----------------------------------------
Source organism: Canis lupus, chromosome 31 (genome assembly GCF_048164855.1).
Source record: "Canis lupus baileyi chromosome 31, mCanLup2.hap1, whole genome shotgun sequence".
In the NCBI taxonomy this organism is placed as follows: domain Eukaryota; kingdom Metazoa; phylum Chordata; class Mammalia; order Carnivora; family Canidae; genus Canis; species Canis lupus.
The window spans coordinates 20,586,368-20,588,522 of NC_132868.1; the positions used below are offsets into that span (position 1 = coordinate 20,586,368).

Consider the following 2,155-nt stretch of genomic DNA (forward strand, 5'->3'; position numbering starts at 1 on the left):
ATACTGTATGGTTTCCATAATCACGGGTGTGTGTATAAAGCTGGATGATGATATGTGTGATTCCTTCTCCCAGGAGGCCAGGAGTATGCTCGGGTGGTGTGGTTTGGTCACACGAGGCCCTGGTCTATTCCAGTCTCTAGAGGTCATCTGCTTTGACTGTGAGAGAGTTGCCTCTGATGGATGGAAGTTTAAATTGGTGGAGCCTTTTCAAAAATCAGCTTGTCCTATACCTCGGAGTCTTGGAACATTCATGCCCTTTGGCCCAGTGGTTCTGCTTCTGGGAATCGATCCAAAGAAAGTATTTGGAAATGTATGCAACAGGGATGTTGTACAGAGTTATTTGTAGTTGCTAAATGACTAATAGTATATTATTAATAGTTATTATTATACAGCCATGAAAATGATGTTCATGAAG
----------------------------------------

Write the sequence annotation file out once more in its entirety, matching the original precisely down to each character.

Source organism: Canis lupus, chromosome 31 (genome assembly GCF_048164855.1).
Source record: "Canis lupus baileyi chromosome 31, mCanLup2.hap1, whole genome shotgun sequence".
In the NCBI taxonomy this organism is placed as follows: domain Eukaryota; kingdom Metazoa; phylum Chordata; class Mammalia; order Carnivora; family Canidae; genus Canis; species Canis lupus.
The window spans coordinates 20,586,368-20,588,522 of NC_132868.1; the positions used below are offsets into that span (position 1 = coordinate 20,586,368).

Consider the following 2,155-nt stretch of genomic DNA (forward strand, 5'->3'; position numbering starts at 1 on the left):
ATACTGTATGGTTTCCATAATCACGGGTGTGTGTATAAAGCTGGATGATGATATGTGTGATTCCTTCTCCCAGGAGGCCAGGAGTATGCTCGGGTGGTGTGGTTTGGTCACACGAGGCCCTGGTCTATTCCAGTCTCTAGAGGTCATCTGCTTTGACTGTGAGAGAGTTGCCTCTGATGGATGGAAGTTTAAATTGGTGGAGCCTTTTCAAAAATCAGCTTGTCCTATACCTCGGAGTCTTGGAACATTCATGCCCTTTGGCCCAGTGGTTCTGCTTCTGGGAATCGATCCAAAGAAAGTATTTGGAAATGTATGCAACAGGGATGTTGTACAGAGTTATTTGTAGTTGCTAAATGACTAATAGTATATTATTAATAGTTATTATTATACAGCCATGAAAATGATGTTCATGAAG